Lego Vows to Go Gender-Neutral, Making Parenting The Tiniest Bit Easier

Entertainment

Jezebel 11 October, 2021 - 03:00pm

The company, whose colorful building blocks and figurines sell in more than 130 countries, said it wants to make its products more inclusive so that children’s ambitions are not limited by gender. 

“The company will ensure any child, regardless of gender identity, feels they can build anything they like,” Lego said in a statement. 

Lego vowed to make its products “free of gender bias and harmful stereotypes,” saying there is a need for wider society to “rebuild perceptions.” 

Lego did not elaborate on what exactly it would modify about its products to bring about these changes. However, in an emailed statement to NBC News, the company said it has transitioned its product and marketing department from gender-focused product groups to groups focusing on "passions and interests." The company also said it has recently published a diversity and inclusivity playbook for its product design and marketing teams. 

“The benefits of creative play such as building confidence, creativity and communication skills are felt by all children and yet we still experience age-old stereotypes that label activities as only being suitable for one specific gender,” Julia Goldin, chief product and marketing officer, said in a company statement.

The research involved nearly 7,000 parents and children in seven countries, Lego said.

Some praised Lego's decision, saying other companies would feel compelled to follow its lead.

“If manufacturers and stores alike stop relying on gender stereotyping in their appeals to children, we could begin to see more noticeable changes to the children’s marketplace,” Rebecca Hains, professor of media and communication at Salem State University and children’s media culture expert, said in a Facebook post, commenting on the announcement.

“They’re such a force in the industry that perhaps where Lego goes, others will follow,” she said.

The United Kingdom-based Let Toys Be Toys campaign, which challenges gender stereotypes in toy marketing, also welcomed the news on Twitter, saying the negative effects of gender stereotyping on children is something they have been raising with Lego since 2012. It also noted purple and blue branding of some Lego sets, catering to boys and girls differently.

“The idea that girls and boys play or should play with different toys is harmful — it reinforces harmful stereotypes,” said Pragya Agarwal, behavioral scientist and visiting professor of inequities and social justice at England's Loughborough University.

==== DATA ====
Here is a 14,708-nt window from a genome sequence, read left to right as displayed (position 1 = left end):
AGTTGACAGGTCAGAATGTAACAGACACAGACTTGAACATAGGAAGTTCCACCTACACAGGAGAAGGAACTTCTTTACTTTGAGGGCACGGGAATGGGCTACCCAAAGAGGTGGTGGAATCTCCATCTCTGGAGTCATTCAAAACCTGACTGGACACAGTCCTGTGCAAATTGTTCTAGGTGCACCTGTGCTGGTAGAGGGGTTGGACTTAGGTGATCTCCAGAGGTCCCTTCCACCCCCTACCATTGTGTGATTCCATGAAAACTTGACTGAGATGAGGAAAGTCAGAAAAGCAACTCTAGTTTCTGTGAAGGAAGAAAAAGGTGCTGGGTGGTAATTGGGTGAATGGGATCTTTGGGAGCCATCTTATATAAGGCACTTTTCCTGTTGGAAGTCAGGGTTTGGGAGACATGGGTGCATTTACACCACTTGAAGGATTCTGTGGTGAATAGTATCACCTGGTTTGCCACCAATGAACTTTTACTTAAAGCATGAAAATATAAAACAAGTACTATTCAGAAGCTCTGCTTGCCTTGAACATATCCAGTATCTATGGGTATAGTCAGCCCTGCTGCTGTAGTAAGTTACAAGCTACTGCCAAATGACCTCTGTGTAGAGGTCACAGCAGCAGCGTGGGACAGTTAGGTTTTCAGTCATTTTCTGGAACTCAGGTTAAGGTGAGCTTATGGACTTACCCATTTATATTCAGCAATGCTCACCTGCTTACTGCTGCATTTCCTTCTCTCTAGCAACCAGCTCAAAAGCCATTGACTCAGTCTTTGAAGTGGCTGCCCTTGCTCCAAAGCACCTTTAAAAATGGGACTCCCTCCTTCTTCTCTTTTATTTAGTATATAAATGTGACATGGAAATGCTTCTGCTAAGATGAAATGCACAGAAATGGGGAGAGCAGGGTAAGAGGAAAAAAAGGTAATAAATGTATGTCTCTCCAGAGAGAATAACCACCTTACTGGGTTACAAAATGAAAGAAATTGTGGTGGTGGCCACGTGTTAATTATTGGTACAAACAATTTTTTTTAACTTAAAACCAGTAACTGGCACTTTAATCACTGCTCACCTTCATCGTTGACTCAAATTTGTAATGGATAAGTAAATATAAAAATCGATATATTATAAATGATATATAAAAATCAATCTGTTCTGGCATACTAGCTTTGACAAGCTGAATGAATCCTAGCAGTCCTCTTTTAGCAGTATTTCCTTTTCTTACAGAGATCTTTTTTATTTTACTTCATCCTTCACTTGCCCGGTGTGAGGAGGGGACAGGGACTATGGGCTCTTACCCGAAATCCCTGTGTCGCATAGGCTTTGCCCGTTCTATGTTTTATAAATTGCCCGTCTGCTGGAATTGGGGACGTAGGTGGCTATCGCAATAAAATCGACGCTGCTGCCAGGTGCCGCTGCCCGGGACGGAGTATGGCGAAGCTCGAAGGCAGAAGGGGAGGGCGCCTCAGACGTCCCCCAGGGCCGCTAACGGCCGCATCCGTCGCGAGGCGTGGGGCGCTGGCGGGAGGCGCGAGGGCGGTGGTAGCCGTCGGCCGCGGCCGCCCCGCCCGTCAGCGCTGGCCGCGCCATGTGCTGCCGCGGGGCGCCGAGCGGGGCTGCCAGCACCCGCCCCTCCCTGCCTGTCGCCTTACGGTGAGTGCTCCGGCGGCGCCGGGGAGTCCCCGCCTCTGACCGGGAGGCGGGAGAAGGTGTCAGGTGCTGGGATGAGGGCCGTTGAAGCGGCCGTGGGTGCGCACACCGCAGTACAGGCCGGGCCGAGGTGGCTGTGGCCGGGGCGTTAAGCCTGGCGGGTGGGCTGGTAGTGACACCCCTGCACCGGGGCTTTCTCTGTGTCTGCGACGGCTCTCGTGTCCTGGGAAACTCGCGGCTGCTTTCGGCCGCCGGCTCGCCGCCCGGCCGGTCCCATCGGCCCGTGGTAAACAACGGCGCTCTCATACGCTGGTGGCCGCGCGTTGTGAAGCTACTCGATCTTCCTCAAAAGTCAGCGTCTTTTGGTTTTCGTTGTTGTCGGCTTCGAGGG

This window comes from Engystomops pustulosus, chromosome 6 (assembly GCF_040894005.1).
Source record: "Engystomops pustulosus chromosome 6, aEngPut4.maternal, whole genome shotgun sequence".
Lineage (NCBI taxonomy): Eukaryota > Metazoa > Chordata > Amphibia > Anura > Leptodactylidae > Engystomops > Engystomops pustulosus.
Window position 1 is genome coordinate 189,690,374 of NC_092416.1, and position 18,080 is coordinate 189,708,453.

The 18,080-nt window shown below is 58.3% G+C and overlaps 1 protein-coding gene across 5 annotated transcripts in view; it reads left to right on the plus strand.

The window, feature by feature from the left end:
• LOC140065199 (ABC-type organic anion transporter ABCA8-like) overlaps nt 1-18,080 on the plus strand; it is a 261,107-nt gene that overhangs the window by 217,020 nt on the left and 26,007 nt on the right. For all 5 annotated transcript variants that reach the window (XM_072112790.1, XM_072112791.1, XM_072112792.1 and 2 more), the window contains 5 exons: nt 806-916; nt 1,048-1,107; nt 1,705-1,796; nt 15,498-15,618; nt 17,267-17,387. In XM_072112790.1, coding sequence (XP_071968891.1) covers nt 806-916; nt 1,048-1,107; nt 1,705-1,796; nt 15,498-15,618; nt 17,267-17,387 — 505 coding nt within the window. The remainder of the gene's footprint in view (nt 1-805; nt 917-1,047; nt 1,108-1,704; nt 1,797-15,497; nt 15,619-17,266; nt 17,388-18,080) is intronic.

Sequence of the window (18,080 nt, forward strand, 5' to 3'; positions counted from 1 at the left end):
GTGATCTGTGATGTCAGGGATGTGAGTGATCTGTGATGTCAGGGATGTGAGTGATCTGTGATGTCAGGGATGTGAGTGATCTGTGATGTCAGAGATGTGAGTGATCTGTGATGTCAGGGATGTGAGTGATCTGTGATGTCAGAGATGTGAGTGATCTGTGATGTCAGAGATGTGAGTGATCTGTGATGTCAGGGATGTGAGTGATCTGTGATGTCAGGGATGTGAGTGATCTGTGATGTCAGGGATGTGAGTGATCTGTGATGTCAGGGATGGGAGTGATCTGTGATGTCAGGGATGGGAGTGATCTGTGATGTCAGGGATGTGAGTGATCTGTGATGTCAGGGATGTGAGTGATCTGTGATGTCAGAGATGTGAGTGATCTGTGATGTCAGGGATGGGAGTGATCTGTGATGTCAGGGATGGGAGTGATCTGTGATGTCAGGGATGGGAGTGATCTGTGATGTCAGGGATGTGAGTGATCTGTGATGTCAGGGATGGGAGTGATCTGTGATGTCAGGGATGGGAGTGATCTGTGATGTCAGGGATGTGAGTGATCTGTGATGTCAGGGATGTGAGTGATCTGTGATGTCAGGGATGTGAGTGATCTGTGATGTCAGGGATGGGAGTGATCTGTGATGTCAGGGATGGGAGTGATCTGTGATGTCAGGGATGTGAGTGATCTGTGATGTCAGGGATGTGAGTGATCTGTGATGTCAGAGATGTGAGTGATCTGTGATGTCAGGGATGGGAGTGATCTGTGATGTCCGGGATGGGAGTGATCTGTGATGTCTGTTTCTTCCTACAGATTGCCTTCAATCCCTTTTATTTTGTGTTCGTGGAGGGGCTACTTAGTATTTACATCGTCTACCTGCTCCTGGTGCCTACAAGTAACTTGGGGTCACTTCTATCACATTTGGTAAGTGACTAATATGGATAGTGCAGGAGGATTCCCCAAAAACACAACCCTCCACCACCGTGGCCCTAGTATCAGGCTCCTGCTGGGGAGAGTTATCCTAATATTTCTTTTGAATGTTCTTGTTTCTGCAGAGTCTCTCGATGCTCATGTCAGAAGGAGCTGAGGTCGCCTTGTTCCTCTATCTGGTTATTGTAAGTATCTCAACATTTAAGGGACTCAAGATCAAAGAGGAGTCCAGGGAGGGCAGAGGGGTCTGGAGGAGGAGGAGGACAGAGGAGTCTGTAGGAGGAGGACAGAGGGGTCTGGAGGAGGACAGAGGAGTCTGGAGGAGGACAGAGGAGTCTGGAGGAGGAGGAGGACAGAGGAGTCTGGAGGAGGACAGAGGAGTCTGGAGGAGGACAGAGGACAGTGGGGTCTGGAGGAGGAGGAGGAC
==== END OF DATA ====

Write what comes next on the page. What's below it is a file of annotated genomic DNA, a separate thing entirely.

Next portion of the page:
On Saturday, California became the first state to say large department stores must display products like toys in gender-neutral ways.

Lego’s announcement came on the U.N. International Day of the Girl Child, which focuses global attention on the challenges girls face worldwide and promotes the empowerment of girls. 

The United Nations says that while some progress has been made in recent years, women and girls still carry the burden of gender inequality, with discriminatory laws and social norms remaining pervasive, and women continuing to be underrepresented at all levels of political leadership. Its 2020 report found that less than 50 percent of working-age women are in the labor market, and unpaid domestic and care work falls disproportionately on women, restraining their economic potential.

A 2020 report by The Fawcett Society, a U.K. gender equality group, found that harmful gender stereotypes can significantly limit children’s potential, and the toys they play with can be a contributing factor. It found that 66 percent of parents want to see companies voluntarily advertise toys to boys and girls in the same way. 

Read full article at Jezebel

Ad of the Day: Lego builds confidence through play for International Day of the Girl

The Drum 12 October, 2021 - 10:40am

Ms Giuffre is suing Prince Andrew in the US for allegedly sexually assaulting her when she was a teenager.

Prince Andrew has consistently denied Ms Giuffre's allegations.

A source close to the duke told PA Media it had "come as no surprise" the Met had decided to drop its probe.

They added: "Despite pressure from the media and claims of new evidence, the Met have concluded that the claims are not sufficient to warrant any further investigation.

"The duke has always vigorously maintained his innocence and continues to do so."

In August, the Met said it would review its decision not to investigate allegations connected to Epstein.

Ms Giuffre, 38, claims she was sexually assaulted by the prince at three locations - London, New York and on Epstein's private island in the Caribbean.

Her case claims Prince Andrew engaged in sexual acts without Ms Giuffre's consent, including when she was 17.